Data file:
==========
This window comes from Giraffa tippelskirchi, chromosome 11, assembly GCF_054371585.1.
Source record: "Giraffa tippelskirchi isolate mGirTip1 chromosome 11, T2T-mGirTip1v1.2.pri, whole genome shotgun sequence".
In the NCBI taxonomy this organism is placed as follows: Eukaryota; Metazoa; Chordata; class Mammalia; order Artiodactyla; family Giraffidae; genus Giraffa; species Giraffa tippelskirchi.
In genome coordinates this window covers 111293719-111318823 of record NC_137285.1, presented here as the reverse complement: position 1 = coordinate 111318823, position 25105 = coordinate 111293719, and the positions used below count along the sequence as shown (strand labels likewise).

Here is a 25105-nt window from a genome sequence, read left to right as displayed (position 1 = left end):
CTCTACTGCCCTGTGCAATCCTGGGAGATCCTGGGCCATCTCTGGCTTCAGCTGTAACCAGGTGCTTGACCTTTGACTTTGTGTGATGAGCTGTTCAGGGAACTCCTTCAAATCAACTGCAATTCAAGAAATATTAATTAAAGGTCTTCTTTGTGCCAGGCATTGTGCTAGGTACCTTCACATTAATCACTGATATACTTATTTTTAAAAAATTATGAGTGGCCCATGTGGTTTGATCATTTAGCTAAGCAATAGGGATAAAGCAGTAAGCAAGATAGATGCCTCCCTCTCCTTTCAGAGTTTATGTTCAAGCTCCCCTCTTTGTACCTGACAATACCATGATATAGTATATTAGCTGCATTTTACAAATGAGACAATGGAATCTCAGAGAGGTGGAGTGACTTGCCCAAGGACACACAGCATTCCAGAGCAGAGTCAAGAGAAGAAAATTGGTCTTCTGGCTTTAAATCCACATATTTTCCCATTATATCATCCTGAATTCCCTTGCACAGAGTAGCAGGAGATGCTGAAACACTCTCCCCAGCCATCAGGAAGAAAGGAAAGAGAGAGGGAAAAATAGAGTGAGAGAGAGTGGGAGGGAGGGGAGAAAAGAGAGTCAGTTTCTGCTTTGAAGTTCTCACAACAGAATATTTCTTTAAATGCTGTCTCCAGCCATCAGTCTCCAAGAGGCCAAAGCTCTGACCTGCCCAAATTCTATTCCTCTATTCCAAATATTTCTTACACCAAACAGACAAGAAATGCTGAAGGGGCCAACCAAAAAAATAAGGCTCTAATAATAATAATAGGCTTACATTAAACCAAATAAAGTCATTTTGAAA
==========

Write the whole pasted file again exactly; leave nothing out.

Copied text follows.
This window comes from Giraffa tippelskirchi, chromosome 11, assembly GCF_054371585.1.
Source record: "Giraffa tippelskirchi isolate mGirTip1 chromosome 11, T2T-mGirTip1v1.2.pri, whole genome shotgun sequence".
In the NCBI taxonomy this organism is placed as follows: Eukaryota; Metazoa; Chordata; class Mammalia; order Artiodactyla; family Giraffidae; genus Giraffa; species Giraffa tippelskirchi.
In genome coordinates this window covers 111293719-111318823 of record NC_137285.1, presented here as the reverse complement: position 1 = coordinate 111318823, position 25105 = coordinate 111293719, and the positions used below count along the sequence as shown (strand labels likewise).

Here is a 25105-nt window from a genome sequence, read left to right as displayed (position 1 = left end):
CTCTACTGCCCTGTGCAATCCTGGGAGATCCTGGGCCATCTCTGGCTTCAGCTGTAACCAGGTGCTTGACCTTTGACTTTGTGTGATGAGCTGTTCAGGGAACTCCTTCAAATCAACTGCAATTCAAGAAATATTAATTAAAGGTCTTCTTTGTGCCAGGCATTGTGCTAGGTACCTTCACATTAATCACTGATATACTTATTTTTAAAAAATTATGAGTGGCCCATGTGGTTTGATCATTTAGCTAAGCAATAGGGATAAAGCAGTAAGCAAGATAGATGCCTCCCTCTCCTTTCAGAGTTTATGTTCAAGCTCCCCTCTTTGTACCTGACAATACCATGATATAGTATATTAGCTGCATTTTACAAATGAGACAATGGAATCTCAGAGAGGTGGAGTGACTTGCCCAAGGACACACAGCATTCCAGAGCAGAGTCAAGAGAAGAAAATTGGTCTTCTGGCTTTAAATCCACATATTTTCCCATTATATCATCCTGAATTCCCTTGCACAGAGTAGCAGGAGATGCTGAAACACTCTCCCCAGCCATCAGGAAGAAAGGAAAGAGAGAGGGAAAAATAGAGTGAGAGAGAGTGGGAGGGAGGGGAGAAAAGAGAGTCAGTTTCTGCTTTGAAGTTCTCACAACAGAATATTTCTTTAAATGCTGTCTCCAGCCATCAGTCTCCAAGAGGCCAAAGCTCTGACCTGCCCAAATTCTATTCCTCTATTCCAAATATTTCTTACACCAAACAGACAAGAAATGCTGAAGGGGCCAACCAAAAAAATAAGGCTCTAATAATAATAATAGGCTTACATTAAACCAAATAAAGTCATTTTGAAA